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    ABSTRACT: Mechanisms that control surface expression and/or activity of large conductance calcium-activated potassium (BK) channels are important determinants of their (patho)physiological function. Indeed, BK channel dysfunction is associated with major human disorders ranging from epilepsy to hypertension and obesity. S-acylation (S-palmitoylation) represents a major reversible, post-translational modification controlling the properties and function of many proteins including ion channels. Recent evidence reveals that both pore-forming and regulatory subunits of BK channels are S-acylated and control channel trafficking and regulation by AGC-family protein kinases. The pore-forming α-subunit is S-acylated at two distinct sites within the N- and C-terminus, each site being regulated by different palmitoyl acyl transferases (zDHHCs) and acyl thioesterases (APTs). S-acylation of the N-terminus controls channel trafficking and surface expression whereas S-acylation of the C-terminal domain determines regulation of channel activity by AGC-family protein kinases. S-acylation of the regulatory β4-subunit controls ER exit and surface expression of BK channels but does not affect ion channel kinetics at the plasma membrane. Furthermore, a significant number of previously identified BK-channel interacting proteins have been shown, or are predicted to be, S-acylated. Thus, the BK channel multi-molecular signaling complex may be dynamically regulated by this fundamental post-translational modification and thus S-acylation likely represents an important determinant of BK channel physiology in health and disease.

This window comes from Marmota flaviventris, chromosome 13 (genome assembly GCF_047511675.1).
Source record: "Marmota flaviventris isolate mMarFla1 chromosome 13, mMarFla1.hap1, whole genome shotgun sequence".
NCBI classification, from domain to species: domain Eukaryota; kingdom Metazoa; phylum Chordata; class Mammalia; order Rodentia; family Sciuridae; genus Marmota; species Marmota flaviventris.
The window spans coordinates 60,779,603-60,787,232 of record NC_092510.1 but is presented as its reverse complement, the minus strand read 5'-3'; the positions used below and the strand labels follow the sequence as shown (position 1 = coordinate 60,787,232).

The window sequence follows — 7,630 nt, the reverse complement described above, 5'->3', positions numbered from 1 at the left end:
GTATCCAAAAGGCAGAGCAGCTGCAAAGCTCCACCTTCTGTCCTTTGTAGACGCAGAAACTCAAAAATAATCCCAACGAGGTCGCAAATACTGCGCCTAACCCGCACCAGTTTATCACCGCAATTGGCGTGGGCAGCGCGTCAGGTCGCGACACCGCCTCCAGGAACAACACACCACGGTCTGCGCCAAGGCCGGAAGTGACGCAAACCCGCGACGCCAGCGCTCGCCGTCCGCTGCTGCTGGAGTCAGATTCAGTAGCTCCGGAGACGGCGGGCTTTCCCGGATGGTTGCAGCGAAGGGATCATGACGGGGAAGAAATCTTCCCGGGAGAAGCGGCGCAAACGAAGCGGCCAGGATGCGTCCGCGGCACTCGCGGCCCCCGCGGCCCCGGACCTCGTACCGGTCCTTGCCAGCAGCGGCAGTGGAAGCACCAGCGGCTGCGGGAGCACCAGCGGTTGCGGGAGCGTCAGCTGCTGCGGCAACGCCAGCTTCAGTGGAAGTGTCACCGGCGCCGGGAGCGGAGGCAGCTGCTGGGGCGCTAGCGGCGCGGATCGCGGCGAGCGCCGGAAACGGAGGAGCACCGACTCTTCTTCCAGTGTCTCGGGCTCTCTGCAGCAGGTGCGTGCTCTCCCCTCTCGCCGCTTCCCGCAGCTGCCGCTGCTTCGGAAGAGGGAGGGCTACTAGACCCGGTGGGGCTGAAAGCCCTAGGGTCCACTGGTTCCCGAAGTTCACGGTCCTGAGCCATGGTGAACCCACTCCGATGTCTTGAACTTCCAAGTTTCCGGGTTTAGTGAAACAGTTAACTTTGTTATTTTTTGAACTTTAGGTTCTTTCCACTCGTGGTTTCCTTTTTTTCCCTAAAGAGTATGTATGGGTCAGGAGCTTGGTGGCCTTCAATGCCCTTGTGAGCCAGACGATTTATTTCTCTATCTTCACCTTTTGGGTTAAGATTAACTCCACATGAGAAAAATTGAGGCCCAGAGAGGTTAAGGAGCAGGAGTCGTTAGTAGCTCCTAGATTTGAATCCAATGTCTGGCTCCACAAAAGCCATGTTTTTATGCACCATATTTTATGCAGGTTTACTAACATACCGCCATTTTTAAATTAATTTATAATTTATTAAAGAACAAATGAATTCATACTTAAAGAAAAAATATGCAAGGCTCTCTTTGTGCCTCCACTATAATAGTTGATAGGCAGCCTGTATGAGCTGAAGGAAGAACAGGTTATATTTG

Frontiers in Physiology 08/2014; 5:281. DOI:10.3389/fphys.2014.00281 · 3.53 Impact Factor